I was in a Chinese primary school when Singapore joined Malaysia and I was required to study Malay language. By the time when Singapore was separated from Malaysia, I was in secondary school and continued to study Malay language for two more years.
When I was a child, my interactions with other ethnic groups were basically at the social level. I could still vividly remember the Malay wedding that I saw of the Malay family who lived down the same lane. I also often patronised a Malay noodle stall and an Indian fried noodle stall near my house. After watching the Indian uncle frying the noodle often enough, I could almost practice it if I was given a chance then.
I could also remember the tension of racial differences. On the day of the racial riot in 1964, I was in primary school and was told by the principal to leave the school immediately. I took the school bus which was driven by a Malay man and the bus assistant was a Chinese woman. The bus took a different route that day and was on the road much longer than usual; nevertheless, I got home finally. I could feel the anxiety of the driver and the bus assistant during the journey as they pointed at some directions every now and then and at some points, the bus got into some lanes but backed out again.
If I were to recall a sign that had left a profound mark in my childhood memory that could symbolise multicultural, I would think the sign formed by four arms connected together, similar to a hex sign, would be a representation of unity of four main races in Singapore. This sign was seen at many public places as well as in the media for a period before it silently subsided from the forefront. However, it remains in my memory.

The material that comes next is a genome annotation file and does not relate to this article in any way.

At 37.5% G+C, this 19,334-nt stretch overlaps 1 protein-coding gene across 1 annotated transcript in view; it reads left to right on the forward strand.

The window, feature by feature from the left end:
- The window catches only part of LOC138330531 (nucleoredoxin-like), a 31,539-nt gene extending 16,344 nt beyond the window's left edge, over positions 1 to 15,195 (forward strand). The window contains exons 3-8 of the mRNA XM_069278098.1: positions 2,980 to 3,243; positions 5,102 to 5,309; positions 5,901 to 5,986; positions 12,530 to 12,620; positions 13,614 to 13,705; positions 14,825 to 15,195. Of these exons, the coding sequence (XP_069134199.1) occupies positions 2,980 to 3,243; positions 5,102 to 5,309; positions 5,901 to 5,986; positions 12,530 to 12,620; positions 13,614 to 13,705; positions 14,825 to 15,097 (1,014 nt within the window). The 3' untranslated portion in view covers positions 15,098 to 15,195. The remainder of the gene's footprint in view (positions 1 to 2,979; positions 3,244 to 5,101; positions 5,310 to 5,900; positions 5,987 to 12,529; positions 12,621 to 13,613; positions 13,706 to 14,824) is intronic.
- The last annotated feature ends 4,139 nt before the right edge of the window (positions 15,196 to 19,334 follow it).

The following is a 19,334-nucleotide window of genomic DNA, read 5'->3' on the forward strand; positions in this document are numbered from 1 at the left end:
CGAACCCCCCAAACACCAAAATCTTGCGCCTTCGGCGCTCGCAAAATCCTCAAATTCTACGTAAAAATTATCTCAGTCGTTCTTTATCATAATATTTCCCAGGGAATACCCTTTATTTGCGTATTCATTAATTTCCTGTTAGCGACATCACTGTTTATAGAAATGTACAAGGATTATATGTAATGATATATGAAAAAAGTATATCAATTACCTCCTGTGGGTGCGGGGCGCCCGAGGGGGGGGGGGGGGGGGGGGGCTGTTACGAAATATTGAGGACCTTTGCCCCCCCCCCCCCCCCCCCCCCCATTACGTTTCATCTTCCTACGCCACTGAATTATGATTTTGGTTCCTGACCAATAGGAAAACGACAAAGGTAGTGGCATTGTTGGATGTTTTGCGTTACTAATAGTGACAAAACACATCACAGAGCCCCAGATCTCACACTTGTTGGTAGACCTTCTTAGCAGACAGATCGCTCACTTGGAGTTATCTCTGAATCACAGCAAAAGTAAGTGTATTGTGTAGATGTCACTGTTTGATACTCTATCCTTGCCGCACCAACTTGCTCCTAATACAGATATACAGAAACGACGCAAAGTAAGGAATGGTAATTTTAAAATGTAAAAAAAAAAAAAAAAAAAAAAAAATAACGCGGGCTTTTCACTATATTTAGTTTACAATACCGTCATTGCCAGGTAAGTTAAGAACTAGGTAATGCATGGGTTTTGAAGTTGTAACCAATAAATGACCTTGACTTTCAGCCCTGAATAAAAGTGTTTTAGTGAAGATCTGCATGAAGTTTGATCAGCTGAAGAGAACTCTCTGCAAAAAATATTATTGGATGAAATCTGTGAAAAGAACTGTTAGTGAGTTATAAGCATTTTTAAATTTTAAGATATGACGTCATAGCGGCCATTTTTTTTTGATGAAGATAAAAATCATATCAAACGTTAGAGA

All these memories of food and costumes were just bits and pieces of impressions of others’ cultures which we could not equate to knowing their cultures. Generally, most people’s understanding of an ethnic group would be on food, costumes, language, or names of the religion. For instance, many people enjoy sharing food at the food centre without really knowing the meaning of ‘Halal’. Some may not be mindful that it is not appropriate to use the same pair of chopsticks for fish balls and then use them for Malay or Indian food. They may not be aware that some Indians are Muslims too.
Being respectful and sensitive to such issues could help to promote harmony in our society. Once, I saw a Chinese family who shared a table with me at the coffee shop using cutlery from another stall for Malay food and I reminded them. They replied that it was alright for them to do so since the stall owner did not notice them. In contrast, on another occasion, I met a parent who made an effort to explain the importance of respecting the Muslim culture when his child wanted to use the cutlery from a Chinese stall to eat Malay food. In this case, the child gained knowledge about the food taboo of a certain culture and would learn to pay attention to it.
We need to go beyond the surface of what we see in a culture to understand the reasons behind the ways things are done, as well as how values and life are being perceived in certain culture. We will then discover that there are similarities deep down in every culture in the way we view life and the world around us. The theatre Doyen, late Mr Kuo Pao Kun, described multiculturalism as a forest. The branches and roots extend, weave, and connect. It is at this level of cross cultural connection and interaction that the beauty of multiculturalism could be appreciated. Thus, more has to be done in cross cultural work for us to gain a deeper view of multiculturalism.